Ben: OK, I'll give you an example: Income investing, I think, is both the friend of the lazy Fool and the busy Fool, because if you don't have a lot of time, or if maybe you don't want to spend a lot of time going through companies, or looking at the market, or things like that, you can create your income portfolio in one go probably, and then leave it alone, and then let it compound and let your returns, and reinvest your returns; whereas I think value and GARP, you have to first of all find those individual companies which are harder to spot, and require a bit more digging, and then you have to keep a constant eye on them, because you are waiting for the share price to increase, you're waiting for the growth, and you've got to keep an eye that, with growth shares, that it's not tailing off, or that with value, that it's reached the value that you think it's at, and once it has done, then that's when you sell.
David: So how much, do you think, knowledge and experience play in the style of investing that you are choosing? In other words, do you think that an investor who is more knowledgeable and more experienced would say that, "Do you know what -- I think I prefer value investing, because I know more about investing, I know how to spot these undervalued shares," whereas the less experienced investor would say, "Income is actually enough for me"?
Ben: I'd agree with that to some extent, but I think it's quite good to maybe have a go at it all, especially at my age, where I think I've got the opportunity to take a look at a lot of different things, and then maybe make a decision after a while and say, "Yeah -- I'm more comfortable with a particular type," but I think you have to give it a go in order to find that out.
David: So how much do you think personality plays in choosing the investment style that you like?
Ben: I think it does play a big role, like I said about the busy people or the lazy people.
David: That's not a personality -- that's just a trait, isn't it?
Ben: Yeah, but ... I don't know, some people, I'd say, lean toward that.
David: But "busy people" is not a personality.
Ben: So give me an example.
David: OK, no, what I'm saying is that you do think that somebody who is very risk-averse toward investing might say that "I'm actually happier with income investing, because I can see those dividends coming in," whereas somebody who is slightly more risk-tolerant might say that "Value investing is the one I want, because I'm quite happy to buy these value shares in the knowledge that I'm just going to sit and wait, because I know my valuation is correct, so therefore why don't I just sit and wait, and then wait for that valuation to be outed by the market?"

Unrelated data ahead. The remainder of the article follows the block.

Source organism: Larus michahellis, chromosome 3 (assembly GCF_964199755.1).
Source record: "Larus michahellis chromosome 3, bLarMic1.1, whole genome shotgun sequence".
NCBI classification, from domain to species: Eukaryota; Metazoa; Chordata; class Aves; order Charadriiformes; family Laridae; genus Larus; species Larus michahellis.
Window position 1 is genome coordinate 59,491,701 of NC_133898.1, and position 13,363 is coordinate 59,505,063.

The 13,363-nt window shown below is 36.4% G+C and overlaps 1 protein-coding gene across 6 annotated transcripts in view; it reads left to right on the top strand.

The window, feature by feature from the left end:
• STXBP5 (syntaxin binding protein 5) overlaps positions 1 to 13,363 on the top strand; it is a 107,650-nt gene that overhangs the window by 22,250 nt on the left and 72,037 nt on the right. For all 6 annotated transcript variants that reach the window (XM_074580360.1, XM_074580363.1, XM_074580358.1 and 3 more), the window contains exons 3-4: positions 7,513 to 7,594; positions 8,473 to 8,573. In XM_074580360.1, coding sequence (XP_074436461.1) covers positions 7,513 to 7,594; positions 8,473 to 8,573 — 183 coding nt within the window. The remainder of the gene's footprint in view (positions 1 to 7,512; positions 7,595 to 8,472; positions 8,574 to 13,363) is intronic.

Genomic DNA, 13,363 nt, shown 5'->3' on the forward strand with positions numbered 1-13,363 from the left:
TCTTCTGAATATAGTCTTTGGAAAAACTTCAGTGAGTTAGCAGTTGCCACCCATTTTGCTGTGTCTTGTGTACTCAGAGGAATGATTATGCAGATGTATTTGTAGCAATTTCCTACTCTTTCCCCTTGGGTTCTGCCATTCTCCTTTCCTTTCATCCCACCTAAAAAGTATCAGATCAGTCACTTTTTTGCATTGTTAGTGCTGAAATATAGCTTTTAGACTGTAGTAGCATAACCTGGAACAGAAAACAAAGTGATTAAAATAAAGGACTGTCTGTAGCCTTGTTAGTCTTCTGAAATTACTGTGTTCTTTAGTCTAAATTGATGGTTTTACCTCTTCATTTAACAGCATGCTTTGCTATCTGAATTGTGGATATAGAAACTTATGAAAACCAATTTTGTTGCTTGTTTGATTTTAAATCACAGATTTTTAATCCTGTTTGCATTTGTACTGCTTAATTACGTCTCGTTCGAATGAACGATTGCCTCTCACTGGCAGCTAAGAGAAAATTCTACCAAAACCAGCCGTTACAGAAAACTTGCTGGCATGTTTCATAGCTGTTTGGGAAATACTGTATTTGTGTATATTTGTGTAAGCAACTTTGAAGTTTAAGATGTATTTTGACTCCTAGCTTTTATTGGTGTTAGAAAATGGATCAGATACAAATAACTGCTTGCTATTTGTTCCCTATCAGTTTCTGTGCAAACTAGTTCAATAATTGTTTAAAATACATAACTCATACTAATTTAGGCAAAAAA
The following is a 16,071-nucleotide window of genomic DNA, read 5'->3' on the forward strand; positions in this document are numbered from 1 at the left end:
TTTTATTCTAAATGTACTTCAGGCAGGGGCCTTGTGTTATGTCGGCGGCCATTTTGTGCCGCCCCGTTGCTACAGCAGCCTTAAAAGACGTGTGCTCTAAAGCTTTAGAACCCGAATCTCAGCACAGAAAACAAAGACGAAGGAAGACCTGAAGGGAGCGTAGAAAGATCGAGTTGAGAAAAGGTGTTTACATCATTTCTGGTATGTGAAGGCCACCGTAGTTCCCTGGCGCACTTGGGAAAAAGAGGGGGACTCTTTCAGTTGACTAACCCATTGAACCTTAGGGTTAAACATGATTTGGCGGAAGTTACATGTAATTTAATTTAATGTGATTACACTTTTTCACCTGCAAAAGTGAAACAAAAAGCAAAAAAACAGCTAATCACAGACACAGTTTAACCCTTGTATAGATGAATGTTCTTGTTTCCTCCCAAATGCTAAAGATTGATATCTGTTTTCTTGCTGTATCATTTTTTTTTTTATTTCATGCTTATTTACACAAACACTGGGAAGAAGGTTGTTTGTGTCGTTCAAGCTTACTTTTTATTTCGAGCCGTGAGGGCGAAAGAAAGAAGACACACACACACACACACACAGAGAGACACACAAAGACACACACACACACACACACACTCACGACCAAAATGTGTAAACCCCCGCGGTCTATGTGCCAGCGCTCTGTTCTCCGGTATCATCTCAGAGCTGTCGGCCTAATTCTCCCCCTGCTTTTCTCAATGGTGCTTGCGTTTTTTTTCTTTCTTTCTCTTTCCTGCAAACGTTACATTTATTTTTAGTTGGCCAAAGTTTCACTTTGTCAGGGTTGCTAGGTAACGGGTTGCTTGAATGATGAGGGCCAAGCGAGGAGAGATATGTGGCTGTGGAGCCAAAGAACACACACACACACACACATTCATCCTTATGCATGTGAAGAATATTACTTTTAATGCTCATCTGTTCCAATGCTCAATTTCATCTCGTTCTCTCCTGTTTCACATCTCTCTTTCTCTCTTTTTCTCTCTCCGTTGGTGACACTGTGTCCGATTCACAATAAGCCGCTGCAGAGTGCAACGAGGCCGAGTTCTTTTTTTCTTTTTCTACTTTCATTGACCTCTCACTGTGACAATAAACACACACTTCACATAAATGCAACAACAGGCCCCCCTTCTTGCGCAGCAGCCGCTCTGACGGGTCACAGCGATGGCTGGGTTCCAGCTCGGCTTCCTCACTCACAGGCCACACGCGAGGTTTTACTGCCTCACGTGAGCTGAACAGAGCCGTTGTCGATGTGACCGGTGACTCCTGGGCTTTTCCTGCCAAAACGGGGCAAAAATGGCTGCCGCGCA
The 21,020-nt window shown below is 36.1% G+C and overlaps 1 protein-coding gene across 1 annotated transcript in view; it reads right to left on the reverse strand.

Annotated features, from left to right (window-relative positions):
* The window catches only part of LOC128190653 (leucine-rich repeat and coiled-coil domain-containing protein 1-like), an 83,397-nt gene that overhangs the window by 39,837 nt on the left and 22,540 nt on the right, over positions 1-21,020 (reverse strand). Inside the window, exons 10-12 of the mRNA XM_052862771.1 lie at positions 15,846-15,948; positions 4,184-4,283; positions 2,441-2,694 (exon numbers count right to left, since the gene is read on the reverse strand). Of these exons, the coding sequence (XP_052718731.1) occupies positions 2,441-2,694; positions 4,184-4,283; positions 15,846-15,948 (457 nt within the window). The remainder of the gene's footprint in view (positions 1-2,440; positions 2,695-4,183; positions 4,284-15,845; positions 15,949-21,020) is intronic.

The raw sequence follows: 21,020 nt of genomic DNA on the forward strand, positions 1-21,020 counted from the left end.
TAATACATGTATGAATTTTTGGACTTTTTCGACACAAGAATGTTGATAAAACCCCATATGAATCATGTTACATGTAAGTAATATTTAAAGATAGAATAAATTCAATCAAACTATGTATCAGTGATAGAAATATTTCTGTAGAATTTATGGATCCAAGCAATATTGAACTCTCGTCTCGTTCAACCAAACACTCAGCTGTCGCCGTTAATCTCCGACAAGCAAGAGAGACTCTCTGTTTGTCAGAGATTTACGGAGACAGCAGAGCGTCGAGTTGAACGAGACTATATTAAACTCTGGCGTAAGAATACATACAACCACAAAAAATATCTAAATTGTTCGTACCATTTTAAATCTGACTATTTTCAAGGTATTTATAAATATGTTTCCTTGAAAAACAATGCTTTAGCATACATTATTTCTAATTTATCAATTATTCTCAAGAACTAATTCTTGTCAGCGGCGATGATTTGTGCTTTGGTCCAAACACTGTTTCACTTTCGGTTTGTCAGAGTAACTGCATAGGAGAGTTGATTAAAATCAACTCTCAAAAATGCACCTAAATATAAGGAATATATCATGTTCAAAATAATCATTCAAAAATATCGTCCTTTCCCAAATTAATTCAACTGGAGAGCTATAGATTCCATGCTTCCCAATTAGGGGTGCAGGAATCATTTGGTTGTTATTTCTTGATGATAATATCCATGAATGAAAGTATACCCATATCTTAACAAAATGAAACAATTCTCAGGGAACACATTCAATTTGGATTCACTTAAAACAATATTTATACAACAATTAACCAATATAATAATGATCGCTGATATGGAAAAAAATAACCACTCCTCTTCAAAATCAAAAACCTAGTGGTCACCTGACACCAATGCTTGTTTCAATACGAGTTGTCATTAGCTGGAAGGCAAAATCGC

Ben: I'd agree with that, but then I'd say that, to be a value investor you might have to be quite patient, because you don't know when your return is going to happen, whereas income investors -- it's not guaranteed, but I think you're more aware that "I am going to get a dividend" or the company will come out and say, "This is what our dividend's going to be," whereas a value investor, you are waiting, and you don't really know how long that wait's going to be.
David: OK, so before you came to the Fool, you said you were very hesitant, and not at all confident about investing. Now you've been here for two weeks -- how confident are you that you could build a portfolio from scratch, if I asked you to do one today?
Ben: Very confident.
David: Very confident?
Ben: Very confident.
David: OK, impressive to hear!
Ben: Whether it would work, whether it would be right, is completely different, but I'm confident now that I could look at companies, and make a decision as to whether I would want to put them in a portfolio. If you'd asked me that two weeks ago, a week ago, I probably would have said no. If you'd asked me that a year ago, I would have asked you what a portfolio is. But yeah, I'm much more confident now.
That was the first part of a two-part transcript in which Fool.co.uk's David Kuo chats withintern and novice investor Ben Golland about what he learned in his two weeks at The Motley Fool. In the second part of the transcript, Ben reveals 10 shares he would consider putting in his beginner's portfolio.Keep reading.
David Kuo challenged his Motley Fool analysts to pinpoint the attractive sectors of 2012 -- and they delivered! Discover the industries they selected in this new Motley Fool guide -- "Top Sectors of 2012" -- while it's still free!